He is a member of the National Academy of Science, Institute of Medicine (IOM), and the Council of Foreign Relations. Impressively, he is a recent recipient of the McKnight Presidential Chair in Public Health, one of the University's highest faculty honors.

Dr. Osterholm was a special advisor to Health Secretary Tommy Thompson after 9/11 on issues related to bioterrorism and public health preparedness. He has served on the CDC's National Center for Infectious Diseases board of Scientific Counselors and is former president of the Council of State and Territorial Epidemiologists. He was a reviewer on an IOM report on chemical and biological terrorism.

Michael Osterholm's passion for and dedication to research and education about the public health implications of infectious diseases have won him many honors.

Always on the cutting edge, always informed, always entertaining…and sometimes scary, Dr. Osterholm promises to be a great speaker for our February luncheon

. — Jean Kinsey, UMRA President-elect and Program Committee chair

February 24 Living Well in Later Life Workshop: Stepping toward more agile and creative minds

Following the UMRA luncheon program in February, the UMRA Program and Cares Committees are pleased to present a workshop to challenge our minds and examine new paths to creatively and adaptively meet new opportunities.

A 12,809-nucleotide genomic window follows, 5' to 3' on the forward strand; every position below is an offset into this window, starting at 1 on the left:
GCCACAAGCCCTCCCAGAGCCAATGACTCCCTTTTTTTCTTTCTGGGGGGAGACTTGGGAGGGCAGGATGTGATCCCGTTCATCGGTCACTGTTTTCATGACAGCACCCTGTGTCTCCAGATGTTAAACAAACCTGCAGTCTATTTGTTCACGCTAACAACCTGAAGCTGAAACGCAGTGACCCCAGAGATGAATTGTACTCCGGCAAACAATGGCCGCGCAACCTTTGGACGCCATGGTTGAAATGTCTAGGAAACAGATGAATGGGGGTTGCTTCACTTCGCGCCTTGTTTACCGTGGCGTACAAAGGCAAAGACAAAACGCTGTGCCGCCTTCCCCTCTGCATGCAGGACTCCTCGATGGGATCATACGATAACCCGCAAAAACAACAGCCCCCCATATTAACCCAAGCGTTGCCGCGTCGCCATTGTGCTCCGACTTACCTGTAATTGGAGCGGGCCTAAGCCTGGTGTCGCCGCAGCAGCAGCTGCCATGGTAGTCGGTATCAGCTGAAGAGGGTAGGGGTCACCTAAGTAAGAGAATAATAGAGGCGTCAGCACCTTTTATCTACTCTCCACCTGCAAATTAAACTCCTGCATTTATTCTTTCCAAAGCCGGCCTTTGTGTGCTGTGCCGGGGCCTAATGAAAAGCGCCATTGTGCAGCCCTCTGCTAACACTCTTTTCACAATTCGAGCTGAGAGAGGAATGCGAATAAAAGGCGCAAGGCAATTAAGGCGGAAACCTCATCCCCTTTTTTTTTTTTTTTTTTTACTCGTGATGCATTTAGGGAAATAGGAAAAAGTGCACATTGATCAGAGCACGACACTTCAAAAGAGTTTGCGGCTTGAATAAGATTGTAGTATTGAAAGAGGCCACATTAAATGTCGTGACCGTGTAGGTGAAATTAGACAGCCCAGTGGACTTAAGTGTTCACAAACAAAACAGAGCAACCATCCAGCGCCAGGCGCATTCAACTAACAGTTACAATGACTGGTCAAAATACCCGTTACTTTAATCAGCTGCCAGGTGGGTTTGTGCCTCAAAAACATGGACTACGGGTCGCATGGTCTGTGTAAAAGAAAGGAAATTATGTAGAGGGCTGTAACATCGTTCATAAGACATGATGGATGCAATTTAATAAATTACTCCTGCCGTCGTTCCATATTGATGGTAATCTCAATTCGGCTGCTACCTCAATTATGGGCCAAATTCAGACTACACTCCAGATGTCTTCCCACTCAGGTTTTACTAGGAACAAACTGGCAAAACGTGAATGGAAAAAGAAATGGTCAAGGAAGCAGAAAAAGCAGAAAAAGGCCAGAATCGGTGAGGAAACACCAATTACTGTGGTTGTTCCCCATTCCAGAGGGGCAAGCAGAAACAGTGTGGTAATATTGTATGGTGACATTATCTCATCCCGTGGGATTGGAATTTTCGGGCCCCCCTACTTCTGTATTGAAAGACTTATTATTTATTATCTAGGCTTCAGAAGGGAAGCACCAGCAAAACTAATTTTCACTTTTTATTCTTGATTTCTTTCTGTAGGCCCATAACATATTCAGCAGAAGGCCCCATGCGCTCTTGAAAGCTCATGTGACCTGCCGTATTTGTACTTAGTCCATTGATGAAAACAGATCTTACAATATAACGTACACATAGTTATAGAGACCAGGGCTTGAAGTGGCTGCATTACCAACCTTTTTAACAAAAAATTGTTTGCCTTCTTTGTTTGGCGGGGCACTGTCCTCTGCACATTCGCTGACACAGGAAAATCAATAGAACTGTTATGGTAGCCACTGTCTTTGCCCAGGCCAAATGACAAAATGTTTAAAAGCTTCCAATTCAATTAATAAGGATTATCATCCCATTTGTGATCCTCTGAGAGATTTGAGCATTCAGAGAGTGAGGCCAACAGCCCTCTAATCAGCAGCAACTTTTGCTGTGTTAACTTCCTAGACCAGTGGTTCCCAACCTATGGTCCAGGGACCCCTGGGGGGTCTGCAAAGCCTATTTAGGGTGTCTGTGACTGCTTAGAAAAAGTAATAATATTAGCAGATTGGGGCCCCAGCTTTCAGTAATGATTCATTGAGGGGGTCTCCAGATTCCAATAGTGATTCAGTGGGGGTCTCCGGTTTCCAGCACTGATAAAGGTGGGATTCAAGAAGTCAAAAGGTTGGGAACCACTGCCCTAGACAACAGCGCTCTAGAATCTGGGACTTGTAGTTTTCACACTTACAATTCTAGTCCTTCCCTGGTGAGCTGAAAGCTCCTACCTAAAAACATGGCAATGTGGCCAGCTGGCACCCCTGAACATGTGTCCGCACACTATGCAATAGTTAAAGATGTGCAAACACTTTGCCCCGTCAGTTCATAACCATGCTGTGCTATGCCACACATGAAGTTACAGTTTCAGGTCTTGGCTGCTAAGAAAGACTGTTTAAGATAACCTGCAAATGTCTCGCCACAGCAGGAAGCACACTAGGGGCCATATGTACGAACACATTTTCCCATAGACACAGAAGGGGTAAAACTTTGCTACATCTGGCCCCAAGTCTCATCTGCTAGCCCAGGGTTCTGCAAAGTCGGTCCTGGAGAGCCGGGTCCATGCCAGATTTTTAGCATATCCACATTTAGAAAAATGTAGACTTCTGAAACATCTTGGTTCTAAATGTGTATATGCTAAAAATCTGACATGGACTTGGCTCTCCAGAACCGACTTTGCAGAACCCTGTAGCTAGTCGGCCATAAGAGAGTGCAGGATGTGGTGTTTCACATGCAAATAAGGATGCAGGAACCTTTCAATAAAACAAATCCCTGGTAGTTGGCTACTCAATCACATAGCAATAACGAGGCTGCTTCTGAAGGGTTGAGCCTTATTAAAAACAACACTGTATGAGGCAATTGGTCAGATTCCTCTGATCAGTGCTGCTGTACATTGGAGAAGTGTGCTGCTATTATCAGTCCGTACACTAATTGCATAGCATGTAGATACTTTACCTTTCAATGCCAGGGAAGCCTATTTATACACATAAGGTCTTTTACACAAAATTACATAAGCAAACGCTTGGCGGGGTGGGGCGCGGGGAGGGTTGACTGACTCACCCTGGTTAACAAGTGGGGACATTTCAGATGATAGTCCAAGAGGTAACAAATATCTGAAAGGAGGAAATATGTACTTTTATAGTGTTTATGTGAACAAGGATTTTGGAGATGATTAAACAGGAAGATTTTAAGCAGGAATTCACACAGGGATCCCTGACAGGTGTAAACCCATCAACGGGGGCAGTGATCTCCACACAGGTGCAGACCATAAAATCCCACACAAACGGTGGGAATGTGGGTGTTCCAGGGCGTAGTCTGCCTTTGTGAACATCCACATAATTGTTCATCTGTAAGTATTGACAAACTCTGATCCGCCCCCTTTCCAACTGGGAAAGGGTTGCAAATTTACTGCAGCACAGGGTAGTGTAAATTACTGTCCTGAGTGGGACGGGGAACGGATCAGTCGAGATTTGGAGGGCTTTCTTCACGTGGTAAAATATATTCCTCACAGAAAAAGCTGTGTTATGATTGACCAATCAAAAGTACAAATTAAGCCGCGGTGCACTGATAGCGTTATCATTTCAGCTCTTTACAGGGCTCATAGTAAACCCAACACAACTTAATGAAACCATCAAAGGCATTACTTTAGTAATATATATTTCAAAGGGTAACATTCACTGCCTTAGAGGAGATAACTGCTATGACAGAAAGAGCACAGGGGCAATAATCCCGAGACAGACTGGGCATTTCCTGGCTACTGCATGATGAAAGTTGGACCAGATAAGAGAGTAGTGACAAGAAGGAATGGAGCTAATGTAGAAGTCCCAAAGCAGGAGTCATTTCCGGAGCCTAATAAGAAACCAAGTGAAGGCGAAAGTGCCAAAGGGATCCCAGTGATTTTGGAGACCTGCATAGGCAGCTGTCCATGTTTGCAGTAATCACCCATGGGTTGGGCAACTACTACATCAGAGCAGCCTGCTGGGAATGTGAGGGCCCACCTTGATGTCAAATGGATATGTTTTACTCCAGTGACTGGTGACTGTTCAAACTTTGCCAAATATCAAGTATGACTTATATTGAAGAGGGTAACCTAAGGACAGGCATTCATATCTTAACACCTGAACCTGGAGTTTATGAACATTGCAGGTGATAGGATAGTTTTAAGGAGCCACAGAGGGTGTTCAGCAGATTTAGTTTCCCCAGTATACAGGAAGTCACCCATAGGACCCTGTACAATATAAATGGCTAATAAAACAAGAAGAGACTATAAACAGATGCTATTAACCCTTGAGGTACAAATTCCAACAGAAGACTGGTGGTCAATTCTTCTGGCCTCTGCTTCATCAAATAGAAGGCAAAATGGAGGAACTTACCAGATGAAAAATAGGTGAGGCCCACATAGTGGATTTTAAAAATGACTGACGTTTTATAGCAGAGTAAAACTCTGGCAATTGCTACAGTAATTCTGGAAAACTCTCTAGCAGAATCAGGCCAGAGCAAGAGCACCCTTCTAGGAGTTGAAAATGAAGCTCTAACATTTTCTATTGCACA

AWilma Koutstaalssociate Professor Wilma Koutstaal, U of M Department of Psychology, will be our guide.

No matter what our age, our brains are constantly and dynamically adapting to our environments. Latest findings in a number of scientific
disciplines underscore the fact that we can all be more creative, and we can all be more mentally agile throughout our lives. But sustaining mental
agility requires us to challenge ourselves in new ways, integrating our minds, bodies, and emotions.

In this workshop with Professor Koutstaal, we will look at recent research that points to practical ways we can all work toward more agile and adaptively flxible minds. Drawing on cognitive and brain sciences research from her lab and from her two recent books, The Agile Mind and InnovatingMinds, she will help us understand how a new framework
can make us all more creative and agile thinkers and doers.